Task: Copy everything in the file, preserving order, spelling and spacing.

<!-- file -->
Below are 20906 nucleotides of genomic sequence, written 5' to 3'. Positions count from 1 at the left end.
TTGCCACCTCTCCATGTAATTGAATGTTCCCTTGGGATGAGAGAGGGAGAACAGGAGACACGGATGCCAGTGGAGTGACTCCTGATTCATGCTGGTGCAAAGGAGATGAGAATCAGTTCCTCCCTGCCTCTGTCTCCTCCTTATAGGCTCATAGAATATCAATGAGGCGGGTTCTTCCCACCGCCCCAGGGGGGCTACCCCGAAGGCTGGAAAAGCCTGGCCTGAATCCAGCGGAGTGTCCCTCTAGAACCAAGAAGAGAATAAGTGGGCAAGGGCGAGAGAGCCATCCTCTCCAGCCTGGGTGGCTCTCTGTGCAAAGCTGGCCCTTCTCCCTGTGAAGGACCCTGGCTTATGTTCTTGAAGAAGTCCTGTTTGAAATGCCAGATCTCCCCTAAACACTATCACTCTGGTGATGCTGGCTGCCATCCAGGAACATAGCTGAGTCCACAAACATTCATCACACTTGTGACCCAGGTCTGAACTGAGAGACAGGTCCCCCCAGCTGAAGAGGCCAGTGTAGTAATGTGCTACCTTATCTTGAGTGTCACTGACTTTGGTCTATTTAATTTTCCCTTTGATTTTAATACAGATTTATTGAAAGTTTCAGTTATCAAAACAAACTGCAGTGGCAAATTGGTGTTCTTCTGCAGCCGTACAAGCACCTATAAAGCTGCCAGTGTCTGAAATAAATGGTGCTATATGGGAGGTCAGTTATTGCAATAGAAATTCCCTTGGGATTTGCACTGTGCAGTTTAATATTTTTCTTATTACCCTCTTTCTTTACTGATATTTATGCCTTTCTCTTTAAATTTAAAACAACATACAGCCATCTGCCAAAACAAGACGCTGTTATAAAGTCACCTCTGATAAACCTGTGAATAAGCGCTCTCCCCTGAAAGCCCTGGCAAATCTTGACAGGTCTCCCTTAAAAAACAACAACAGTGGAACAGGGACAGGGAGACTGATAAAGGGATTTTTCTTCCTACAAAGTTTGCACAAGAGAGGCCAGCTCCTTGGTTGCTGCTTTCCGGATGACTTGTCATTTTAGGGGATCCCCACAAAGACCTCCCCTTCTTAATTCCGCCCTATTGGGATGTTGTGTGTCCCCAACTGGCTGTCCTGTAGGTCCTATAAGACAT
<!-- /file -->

Below are 20906 nucleotides of genomic sequence, written 5' to 3'. Positions count from 1 at the left end.
TTGCCACCTCTCCATGTAATTGAATGTTCCCTTGGGATGAGAGAGGGAGAACAGGAGACACGGATGCCAGTGGAGTGACTCCTGATTCATGCTGGTGCAAAGGAGATGAGAATCAGTTCCTCCCTGCCTCTGTCTCCTCCTTATAGGCTCATAGAATATCAATGAGGCGGGTTCTTCCCACCGCCCCAGGGGGGCTACCCCGAAGGCTGGAAAAGCCTGGCCTGAATCCAGCGGAGTGTCCCTCTAGAACCAAGAAGAGAATAAGTGGGCAAGGGCGAGAGAGCCATCCTCTCCAGCCTGGGTGGCTCTCTGTGCAAAGCTGGCCCTTCTCCCTGTGAAGGACCCTGGCTTATGTTCTTGAAGAAGTCCTGTTTGAAATGCCAGATCTCCCCTAAACACTATCACTCTGGTGATGCTGGCTGCCATCCAGGAACATAGCTGAGTCCACAAACATTCATCACACTTGTGACCCAGGTCTGAACTGAGAGACAGGTCCCCCCAGCTGAAGAGGCCAGTGTAGTAATGTGCTACCTTATCTTGAGTGTCACTGACTTTGGTCTATTTAATTTTCCCTTTGATTTTAATACAGATTTATTGAAAGTTTCAGTTATCAAAACAAACTGCAGTGGCAAATTGGTGTTCTTCTGCAGCCGTACAAGCACCTATAAAGCTGCCAGTGTCTGAAATAAATGGTGCTATATGGGAGGTCAGTTATTGCAATAGAAATTCCCTTGGGATTTGCACTGTGCAGTTTAATATTTTTCTTATTACCCTCTTTCTTTACTGATATTTATGCCTTTCTCTTTAAATTTAAAACAACATACAGCCATCTGCCAAAACAAGACGCTGTTATAAAGTCACCTCTGATAAACCTGTGAATAAGCGCTCTCCCCTGAAAGCCCTGGCAAATCTTGACAGGTCTCCCTTAAAAAACAACAACAGTGGAACAGGGACAGGGAGACTGATAAAGGGATTTTTCTTCCTACAAAGTTTGCACAAGAGAGGCCAGCTCCTTGGTTGCTGCTTTCCGGATGACTTGTCATTTTAGGGGATCCCCACAAAGACCTCCCCTTCTTAATTCCGCCCTATTGGGATGTTGTGTGTCCCCAACTGGCTGTCCTGTAGGTCCTATAAGACAT